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The growing importance of Jordan Montgomery

Back in the offseason, before the baseball world along with the rest of the country hit pause, Jordan Montgomery wasn’t even guaranteed a spot in the rotation. After the addition of Gerrit Cole, the Yankees had finally built a formidable 1-2-3 in Cole, Luis Severino, and James Paxton. Criticized for not having a championship caliber rotation, Cashman had transformed the Yanks in just two small years from a ragtag pitching staff to one of the most intimidating in the AL, if not all of baseball.

Behind the star-studded front three were Masahiro Tanaka and JA Happ, two established veterans who were guaranteed starting roles at least to start the season. Meanwhile, Monty hadn’t been a full time starter in nearly two full years after suffering a torn UCL and undergoing Tommy John surgery in the first half of the 2018 season. When the team was drawing up its plans at the start of the year, it looked more likely than not that they would stash Monty in AAA and use him as cover in case of injury to one of their five starters.

Well, those injuries came as they always seem to do for the Yankees. In early February the Yankees announced that Paxton would need to miss 3-4 months after undergoing surgery on his back to remove a cyst that was impacting his spine. That was followed by an even more devastating announcement later in the month that Luis Severino required Tommy John surgery, and that he’d be out for the entirety of the 2020 season.

These were crushing blows to the Yankees, sidelining their young superstar for at least a year and removing last year’s #1 from the equation for at least half of the regular season. All of a sudden, Jordan Montgomery went from the outside-looking-in to projecting as a guaranteed rotation piece for at least the regular season.

Fast forward six months and it now looks like the Yankees ability to challenge for a title in 2020 will hinge in no small part on Gumby’s progression. While the COVID-induced delay to the season meant Paxton was “ready” for Opening Day, he’s been plagued by continuing injury issues that currently have him back on the shelf. In his few starts before the return to the IL, his velocity was down precipitously from past seasons and he looked a fraction of the elite pitcher he’s been in years past.

When paired with JA Happ’s struggles, this leaves Montgomery as the clear number three on the staff and a likely playoff starter pending Paxton’s return to health. His importance to the Yankees rotation is highlighted by the announcement that he will start along with Cole and Tanaka in their crucial upcoming series against the Rays.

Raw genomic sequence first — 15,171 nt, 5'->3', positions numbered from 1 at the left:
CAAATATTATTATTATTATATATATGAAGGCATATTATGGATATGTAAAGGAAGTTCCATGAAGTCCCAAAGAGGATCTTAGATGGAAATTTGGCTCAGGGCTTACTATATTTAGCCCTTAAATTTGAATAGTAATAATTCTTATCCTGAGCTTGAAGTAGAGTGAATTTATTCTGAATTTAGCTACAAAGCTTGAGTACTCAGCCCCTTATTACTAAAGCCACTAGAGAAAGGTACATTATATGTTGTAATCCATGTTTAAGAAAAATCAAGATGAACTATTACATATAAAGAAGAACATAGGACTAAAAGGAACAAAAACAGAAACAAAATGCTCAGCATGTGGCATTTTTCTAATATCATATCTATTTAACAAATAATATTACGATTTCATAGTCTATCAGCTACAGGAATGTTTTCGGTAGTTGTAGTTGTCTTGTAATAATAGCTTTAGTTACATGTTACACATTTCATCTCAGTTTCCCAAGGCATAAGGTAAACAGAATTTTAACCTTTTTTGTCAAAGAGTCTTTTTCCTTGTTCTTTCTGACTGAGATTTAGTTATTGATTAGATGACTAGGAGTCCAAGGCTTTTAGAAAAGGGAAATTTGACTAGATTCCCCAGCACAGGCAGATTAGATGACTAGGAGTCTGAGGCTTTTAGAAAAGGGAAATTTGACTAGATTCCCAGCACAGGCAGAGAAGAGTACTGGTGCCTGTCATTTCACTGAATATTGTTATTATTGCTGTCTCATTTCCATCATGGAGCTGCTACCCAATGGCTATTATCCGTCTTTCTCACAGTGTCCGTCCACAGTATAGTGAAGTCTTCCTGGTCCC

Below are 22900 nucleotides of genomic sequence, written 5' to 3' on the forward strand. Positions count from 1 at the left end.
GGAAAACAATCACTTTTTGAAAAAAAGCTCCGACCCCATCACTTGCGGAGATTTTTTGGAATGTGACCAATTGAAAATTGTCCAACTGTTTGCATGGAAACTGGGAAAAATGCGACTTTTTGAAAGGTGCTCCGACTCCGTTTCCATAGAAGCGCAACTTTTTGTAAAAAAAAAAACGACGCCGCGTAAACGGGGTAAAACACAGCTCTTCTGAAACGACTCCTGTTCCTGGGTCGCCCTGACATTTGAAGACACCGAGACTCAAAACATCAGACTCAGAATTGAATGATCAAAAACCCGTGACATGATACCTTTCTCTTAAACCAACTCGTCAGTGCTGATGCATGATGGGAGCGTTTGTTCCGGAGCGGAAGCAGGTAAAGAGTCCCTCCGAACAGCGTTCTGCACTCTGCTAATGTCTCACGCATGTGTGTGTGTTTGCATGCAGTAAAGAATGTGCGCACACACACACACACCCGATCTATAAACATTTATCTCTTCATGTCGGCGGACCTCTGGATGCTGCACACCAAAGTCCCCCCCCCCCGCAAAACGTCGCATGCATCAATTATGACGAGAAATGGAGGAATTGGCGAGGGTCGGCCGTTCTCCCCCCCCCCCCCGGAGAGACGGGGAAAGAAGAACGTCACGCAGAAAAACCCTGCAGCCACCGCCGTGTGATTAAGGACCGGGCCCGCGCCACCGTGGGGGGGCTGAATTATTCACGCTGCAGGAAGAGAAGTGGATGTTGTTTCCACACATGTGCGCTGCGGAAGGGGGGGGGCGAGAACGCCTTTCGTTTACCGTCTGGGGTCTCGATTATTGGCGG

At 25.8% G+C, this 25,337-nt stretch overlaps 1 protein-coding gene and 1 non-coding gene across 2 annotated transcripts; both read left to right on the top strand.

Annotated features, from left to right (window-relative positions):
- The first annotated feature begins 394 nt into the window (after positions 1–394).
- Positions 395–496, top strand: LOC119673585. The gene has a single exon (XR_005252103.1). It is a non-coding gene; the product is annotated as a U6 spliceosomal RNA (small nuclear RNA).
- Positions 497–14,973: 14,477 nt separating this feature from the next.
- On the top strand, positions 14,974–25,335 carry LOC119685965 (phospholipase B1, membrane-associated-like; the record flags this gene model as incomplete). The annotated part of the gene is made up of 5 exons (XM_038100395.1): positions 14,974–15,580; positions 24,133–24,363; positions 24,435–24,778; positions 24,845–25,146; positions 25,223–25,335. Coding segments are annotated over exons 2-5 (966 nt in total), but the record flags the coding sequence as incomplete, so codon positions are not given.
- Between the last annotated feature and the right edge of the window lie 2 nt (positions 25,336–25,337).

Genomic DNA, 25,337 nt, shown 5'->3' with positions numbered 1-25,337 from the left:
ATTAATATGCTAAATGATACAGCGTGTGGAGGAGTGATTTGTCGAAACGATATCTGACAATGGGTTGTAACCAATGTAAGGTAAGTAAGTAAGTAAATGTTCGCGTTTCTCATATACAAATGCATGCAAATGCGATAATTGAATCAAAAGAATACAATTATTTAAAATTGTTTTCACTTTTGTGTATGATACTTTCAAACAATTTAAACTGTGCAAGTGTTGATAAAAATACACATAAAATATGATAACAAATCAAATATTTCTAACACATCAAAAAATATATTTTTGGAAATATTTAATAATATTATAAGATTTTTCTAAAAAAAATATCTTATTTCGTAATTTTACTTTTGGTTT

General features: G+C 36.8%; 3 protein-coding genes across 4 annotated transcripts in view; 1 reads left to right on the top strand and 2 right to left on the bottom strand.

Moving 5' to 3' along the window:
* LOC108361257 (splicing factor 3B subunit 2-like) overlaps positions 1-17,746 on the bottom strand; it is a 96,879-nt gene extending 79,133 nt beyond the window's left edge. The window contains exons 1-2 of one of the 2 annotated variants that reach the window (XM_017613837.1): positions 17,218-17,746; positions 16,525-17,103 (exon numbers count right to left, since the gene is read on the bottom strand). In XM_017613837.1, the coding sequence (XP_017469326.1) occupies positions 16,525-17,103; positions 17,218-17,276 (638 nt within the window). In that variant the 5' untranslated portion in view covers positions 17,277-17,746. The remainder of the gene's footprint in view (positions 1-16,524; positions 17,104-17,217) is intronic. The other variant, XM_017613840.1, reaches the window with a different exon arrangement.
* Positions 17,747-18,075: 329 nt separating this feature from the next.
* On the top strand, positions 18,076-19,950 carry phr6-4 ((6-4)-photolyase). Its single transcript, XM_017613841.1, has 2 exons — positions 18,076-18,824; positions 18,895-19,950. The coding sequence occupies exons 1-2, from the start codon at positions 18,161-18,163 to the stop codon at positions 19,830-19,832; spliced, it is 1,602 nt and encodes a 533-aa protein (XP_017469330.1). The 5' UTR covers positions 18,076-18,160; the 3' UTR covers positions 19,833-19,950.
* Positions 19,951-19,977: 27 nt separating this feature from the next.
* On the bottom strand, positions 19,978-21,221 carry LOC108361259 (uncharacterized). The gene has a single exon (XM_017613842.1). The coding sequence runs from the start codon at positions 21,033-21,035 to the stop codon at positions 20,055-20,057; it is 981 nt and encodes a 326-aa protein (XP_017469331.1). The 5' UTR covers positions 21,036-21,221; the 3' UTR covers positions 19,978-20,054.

So after being abruptly thrust back into the spotlight, how confident should Yankee fans be in Monty’s ability to make the leap and perform like a playoff-caliber starter in his first year back from injury? Early evidence suggests reasons for cautious optimism.

Montgomery never has been and likely never will be a dominant strikeout pitcher like Cole, Severino, or Paxton. In his brief MLB career, he’s accrued 8.19 K/9 and a 24.4% Whiff rate, respectable but unspectacular numbers. Simply watching him pitch, it’s clear that even with his improved velocity since returning from Tommy John he will never have the ability to overpower hitters.

But that’s quite alright from Montgomery’s perspective, as his calling card is his ability to generate some of the weakest contact in the league. He epitomizes the old adage of being a “pitcher, not a thrower”, minimizing hitters’ ability to barrel up balls against him and thus giving his fielders a chance to make plays.

Montgomery isn’t just good at this. He has the potential to be elite at it. In an admittedly small sample of 24.1 IP this season, the average exit velocity of batted balls against him is just 82.9 MPH. This is tied for the best among all SP in the league. In his 211 career innings pitched, he has allowed an average EV of 86.6 MPH which would place him in the top 10 for all pitchers from 2017-2020, on par with guys like Jacob DeGrom and Jack Flaherty.

Now don’t get overly excited. Montgomery is obviously miles away from those guys in almost every respect, especially because they are able to pair the weak contact with strikeouts in ways that few in the big leagues can. But it proves a larger point that Montgomery has shown an ability to be successful with less than stellar stuff by pitching cerebrally and forcing hitters into making soft contact.

So far in 2020, Montgomery has pitched to a 4.44 ERA, with a 3.71 FIP and 4.01 SIERA (advanced metrics that try to predict what a pitcher’s ERA should be based on their performance). These numbers that indicate that Montgomery has been a roughly league average starter, offsetting his lack of strikeout stuff with solid command and an ability to limit the longball.

But if Montgomery can continue to perform in this fashion, and especially if he can capitalize on a much improved changeup that’s been his best swing-and-miss pitch so far, he is more than capable of helping anchor a depleted Yankees staff. He will continue to give the Yankees quality innings during a regular season in which they’re clawing to get outs from pitchers not named Gerrit Cole in any fashion possible. And if he can make even modest improvements in his strikeout numbers, he can become a legitimately formidable pitcher that Yankee fans can have confidence in as we draw closer to October.

In this strange season, many unexpected players have been asked to step up yet again for the Yankees. Jordan Montgomery figures to be the most important of the lot, with the Yankees success this year hinging in no small part on his progression throughout this season. If he can continue to limit hard contact and grow into his developing arsenal, he will give the team consistency in the rotation they desperately need if they hope to compete for a championship.